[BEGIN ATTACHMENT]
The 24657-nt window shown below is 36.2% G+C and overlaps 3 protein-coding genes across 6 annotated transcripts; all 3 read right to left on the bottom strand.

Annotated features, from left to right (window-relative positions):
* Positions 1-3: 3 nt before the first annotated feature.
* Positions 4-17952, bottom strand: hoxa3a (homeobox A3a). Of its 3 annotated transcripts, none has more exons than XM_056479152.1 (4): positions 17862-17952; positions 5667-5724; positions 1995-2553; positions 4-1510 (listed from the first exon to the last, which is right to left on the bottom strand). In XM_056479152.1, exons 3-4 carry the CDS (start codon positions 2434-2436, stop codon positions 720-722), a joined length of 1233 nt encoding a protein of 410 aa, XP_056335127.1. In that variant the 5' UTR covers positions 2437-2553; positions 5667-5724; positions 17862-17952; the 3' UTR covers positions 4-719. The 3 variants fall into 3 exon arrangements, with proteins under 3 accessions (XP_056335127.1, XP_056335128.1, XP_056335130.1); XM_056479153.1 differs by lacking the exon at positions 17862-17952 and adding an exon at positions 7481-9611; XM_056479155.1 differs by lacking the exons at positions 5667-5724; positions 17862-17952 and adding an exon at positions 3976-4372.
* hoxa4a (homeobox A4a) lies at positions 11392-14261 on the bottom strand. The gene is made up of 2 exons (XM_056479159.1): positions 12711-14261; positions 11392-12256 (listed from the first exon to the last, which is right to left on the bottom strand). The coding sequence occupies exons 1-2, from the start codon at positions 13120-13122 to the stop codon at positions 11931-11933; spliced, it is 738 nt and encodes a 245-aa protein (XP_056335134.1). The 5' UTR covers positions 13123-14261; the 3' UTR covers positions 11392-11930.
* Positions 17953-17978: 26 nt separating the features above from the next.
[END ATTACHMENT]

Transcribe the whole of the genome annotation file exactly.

The 24657-nt window shown below is 36.2% G+C and overlaps 3 protein-coding genes across 6 annotated transcripts; all 3 read right to left on the bottom strand.

Annotated features, from left to right (window-relative positions):
* Positions 1-3: 3 nt before the first annotated feature.
* Positions 4-17952, bottom strand: hoxa3a (homeobox A3a). Of its 3 annotated transcripts, none has more exons than XM_056479152.1 (4): positions 17862-17952; positions 5667-5724; positions 1995-2553; positions 4-1510 (listed from the first exon to the last, which is right to left on the bottom strand). In XM_056479152.1, exons 3-4 carry the CDS (start codon positions 2434-2436, stop codon positions 720-722), a joined length of 1233 nt encoding a protein of 410 aa, XP_056335127.1. In that variant the 5' UTR covers positions 2437-2553; positions 5667-5724; positions 17862-17952; the 3' UTR covers positions 4-719. The 3 variants fall into 3 exon arrangements, with proteins under 3 accessions (XP_056335127.1, XP_056335128.1, XP_056335130.1); XM_056479153.1 differs by lacking the exon at positions 17862-17952 and adding an exon at positions 7481-9611; XM_056479155.1 differs by lacking the exons at positions 5667-5724; positions 17862-17952 and adding an exon at positions 3976-4372.
* hoxa4a (homeobox A4a) lies at positions 11392-14261 on the bottom strand. The gene is made up of 2 exons (XM_056479159.1): positions 12711-14261; positions 11392-12256 (listed from the first exon to the last, which is right to left on the bottom strand). The coding sequence occupies exons 1-2, from the start codon at positions 13120-13122 to the stop codon at positions 11931-11933; spliced, it is 738 nt and encodes a 245-aa protein (XP_056335134.1). The 5' UTR covers positions 13123-14261; the 3' UTR covers positions 11392-11930.
* Positions 17953-17978: 26 nt separating the features above from the next.